MOGA Pro Power & Hero Power Review
I reviewed PowerA’s lineup of past MOGA Android controllers when they released earlier this year, coming away very impressed with the quality of their console-style controls and ergonomic design. Playing FPS and racing games finally felt natural rather than gimmicky when using the MOGA controllers, providing an experience miles ahead of the default touch-based or accelerometer controls. Now the company is ushering in its new MOGA Power lineup – featuring the MOGA Pro Power ($80) and MOGA Hero Power ($60) – which combine minor design updates with the ability to recharge your device.
The MOGA Pro Power is very similar to the original MOGA Pro, which is roughly the size of a standard Xbox 360 controller and has the same button layout. The Pro Power replaces the rubberized hand grips of its predecessor with a smooth finish. The MOGA Hero Power is akin to the original MOGA Pocket, but now thankfully features a rechargeable battery like the Pro, rather than requiring AAA batteries. It also finally includes a directional pad, which makes this new model feel much less like a toy than the Pocket did.
Both devices utilize what PowerA calls MOGA Boost technology, which essentially just means that your phone or tablet can be hooked up to the device to charge while you play. While this is definitely an enticing feature, unfortunately it doesn’t work all that great in practice, as both the controllers and the attached phone/ tablet draw power from the same battery. If you’re not paying attention, soon you’ll wind up with a dead controller that can take hours to recharge. That said, if you have the discipline to keep the MOGA controllers on a full charge and only game for a few hours at a time, the MOGA Boost functionality is a welcome addition.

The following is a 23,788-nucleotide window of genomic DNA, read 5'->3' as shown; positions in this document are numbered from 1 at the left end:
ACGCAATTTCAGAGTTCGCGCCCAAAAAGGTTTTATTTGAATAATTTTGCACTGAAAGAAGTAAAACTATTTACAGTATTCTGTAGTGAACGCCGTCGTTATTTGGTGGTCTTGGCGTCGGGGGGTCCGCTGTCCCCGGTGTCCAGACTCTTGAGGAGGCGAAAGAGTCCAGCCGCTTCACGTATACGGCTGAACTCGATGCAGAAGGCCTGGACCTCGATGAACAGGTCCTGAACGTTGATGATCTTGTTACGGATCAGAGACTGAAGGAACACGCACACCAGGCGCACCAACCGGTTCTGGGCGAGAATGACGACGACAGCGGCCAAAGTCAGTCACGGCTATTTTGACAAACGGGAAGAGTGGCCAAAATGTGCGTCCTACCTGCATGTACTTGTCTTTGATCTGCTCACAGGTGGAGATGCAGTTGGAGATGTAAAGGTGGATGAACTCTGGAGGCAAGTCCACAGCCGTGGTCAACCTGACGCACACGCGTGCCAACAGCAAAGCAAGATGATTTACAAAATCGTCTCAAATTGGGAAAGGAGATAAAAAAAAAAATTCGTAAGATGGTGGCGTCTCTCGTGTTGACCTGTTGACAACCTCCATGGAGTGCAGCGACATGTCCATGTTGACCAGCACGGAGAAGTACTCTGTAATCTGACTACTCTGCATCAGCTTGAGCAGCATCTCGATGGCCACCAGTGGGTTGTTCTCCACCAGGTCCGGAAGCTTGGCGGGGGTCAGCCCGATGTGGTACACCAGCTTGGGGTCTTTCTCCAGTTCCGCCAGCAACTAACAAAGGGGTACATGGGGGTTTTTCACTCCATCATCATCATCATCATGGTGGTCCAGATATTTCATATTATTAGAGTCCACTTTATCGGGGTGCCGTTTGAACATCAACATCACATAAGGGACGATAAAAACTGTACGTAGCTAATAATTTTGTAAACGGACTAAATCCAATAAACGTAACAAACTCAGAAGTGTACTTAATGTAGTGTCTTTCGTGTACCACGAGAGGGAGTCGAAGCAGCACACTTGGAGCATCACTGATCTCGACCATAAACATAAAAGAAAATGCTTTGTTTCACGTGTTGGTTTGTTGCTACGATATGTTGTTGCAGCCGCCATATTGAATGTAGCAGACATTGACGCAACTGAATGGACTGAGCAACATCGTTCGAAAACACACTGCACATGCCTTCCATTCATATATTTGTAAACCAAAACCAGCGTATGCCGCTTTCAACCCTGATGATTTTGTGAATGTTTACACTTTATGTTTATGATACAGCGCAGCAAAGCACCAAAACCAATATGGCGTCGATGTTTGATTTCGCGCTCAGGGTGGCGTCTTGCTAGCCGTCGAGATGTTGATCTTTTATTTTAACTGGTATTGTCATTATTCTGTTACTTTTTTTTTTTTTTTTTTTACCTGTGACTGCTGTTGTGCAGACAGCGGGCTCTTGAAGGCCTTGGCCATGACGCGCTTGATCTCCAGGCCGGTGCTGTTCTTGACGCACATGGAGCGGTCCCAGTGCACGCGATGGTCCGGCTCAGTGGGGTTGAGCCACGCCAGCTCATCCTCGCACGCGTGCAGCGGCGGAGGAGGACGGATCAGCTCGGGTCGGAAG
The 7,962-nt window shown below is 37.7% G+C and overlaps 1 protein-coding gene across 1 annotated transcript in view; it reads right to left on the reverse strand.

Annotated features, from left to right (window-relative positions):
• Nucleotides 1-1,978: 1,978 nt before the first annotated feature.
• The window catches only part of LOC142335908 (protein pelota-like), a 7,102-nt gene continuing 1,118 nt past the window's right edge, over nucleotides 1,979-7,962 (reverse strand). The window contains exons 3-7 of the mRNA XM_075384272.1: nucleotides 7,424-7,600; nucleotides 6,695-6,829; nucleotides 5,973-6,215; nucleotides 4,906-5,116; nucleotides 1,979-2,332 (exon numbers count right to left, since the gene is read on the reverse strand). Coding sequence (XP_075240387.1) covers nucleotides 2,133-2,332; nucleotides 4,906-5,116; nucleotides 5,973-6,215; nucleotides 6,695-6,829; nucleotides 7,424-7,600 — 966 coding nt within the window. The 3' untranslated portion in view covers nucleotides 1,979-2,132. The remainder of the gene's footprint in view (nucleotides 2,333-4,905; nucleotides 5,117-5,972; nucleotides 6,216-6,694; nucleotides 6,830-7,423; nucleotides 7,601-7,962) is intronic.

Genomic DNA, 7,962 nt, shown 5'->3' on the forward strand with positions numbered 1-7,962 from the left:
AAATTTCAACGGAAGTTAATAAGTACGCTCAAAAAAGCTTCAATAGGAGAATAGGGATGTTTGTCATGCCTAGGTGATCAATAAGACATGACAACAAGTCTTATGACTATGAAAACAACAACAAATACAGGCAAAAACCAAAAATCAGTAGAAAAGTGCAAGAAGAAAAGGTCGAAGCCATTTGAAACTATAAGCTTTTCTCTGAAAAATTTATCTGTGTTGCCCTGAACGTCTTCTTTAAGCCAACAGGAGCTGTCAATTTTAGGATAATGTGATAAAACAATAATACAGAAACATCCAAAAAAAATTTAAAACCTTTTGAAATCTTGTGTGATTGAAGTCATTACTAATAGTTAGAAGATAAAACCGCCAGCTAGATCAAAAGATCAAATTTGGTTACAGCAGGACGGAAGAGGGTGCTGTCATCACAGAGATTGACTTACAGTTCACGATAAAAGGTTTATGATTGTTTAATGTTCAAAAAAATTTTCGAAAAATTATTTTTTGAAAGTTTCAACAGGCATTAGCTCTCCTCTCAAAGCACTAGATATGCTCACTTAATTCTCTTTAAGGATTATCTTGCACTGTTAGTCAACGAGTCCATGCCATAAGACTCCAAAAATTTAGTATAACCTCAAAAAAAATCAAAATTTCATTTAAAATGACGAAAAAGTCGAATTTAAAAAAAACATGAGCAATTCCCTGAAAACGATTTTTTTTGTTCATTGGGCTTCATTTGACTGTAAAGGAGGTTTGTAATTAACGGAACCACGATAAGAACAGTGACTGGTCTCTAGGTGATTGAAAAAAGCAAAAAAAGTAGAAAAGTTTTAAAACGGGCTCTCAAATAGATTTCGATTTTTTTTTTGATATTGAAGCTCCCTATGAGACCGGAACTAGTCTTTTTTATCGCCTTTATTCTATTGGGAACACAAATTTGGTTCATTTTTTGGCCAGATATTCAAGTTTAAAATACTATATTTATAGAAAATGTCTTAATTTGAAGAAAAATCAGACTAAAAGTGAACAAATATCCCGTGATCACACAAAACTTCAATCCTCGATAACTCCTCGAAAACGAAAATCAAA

Both controllers work with the free downloadable MOGA Pivot app, which is great – it shows all the games currently installed on your device that it can work with, and a list of others that can be purchased. It definitely helps to keep things as organized and confusion-free as possible. The app walks you through pairing your device via Bluetooth, and even remembers which games you recently played. Around 150 games are currently supported with the MOGA controllers, which is a solid number that’s way above what was on offer when the original controller lineup launched. The original MOGA Pro and these new controllers also offer a Bluetooth HID functionality, which allows the controllers to work with games not officially supported by PowerA. It works very well with console emulators, which is a huge plus.
Overall, the MOGA Pro Power and MOGA Hero Power are very solid additions to the PowerA lineup, and indispensable tools for Android gamers. The updates to the controllers are welcome, and the MOGA Boost technology is appreciated, although not optimized as well as it could be. In a perfect world, the devices would have two separate batteries to charge devices without leaving your MOGA controller completely lifeless. That said, both controllers greatly enhance Android gameplay and deliver a console-like experience, especially if you have a tablet that connects to an HDTV via HDMI like mine.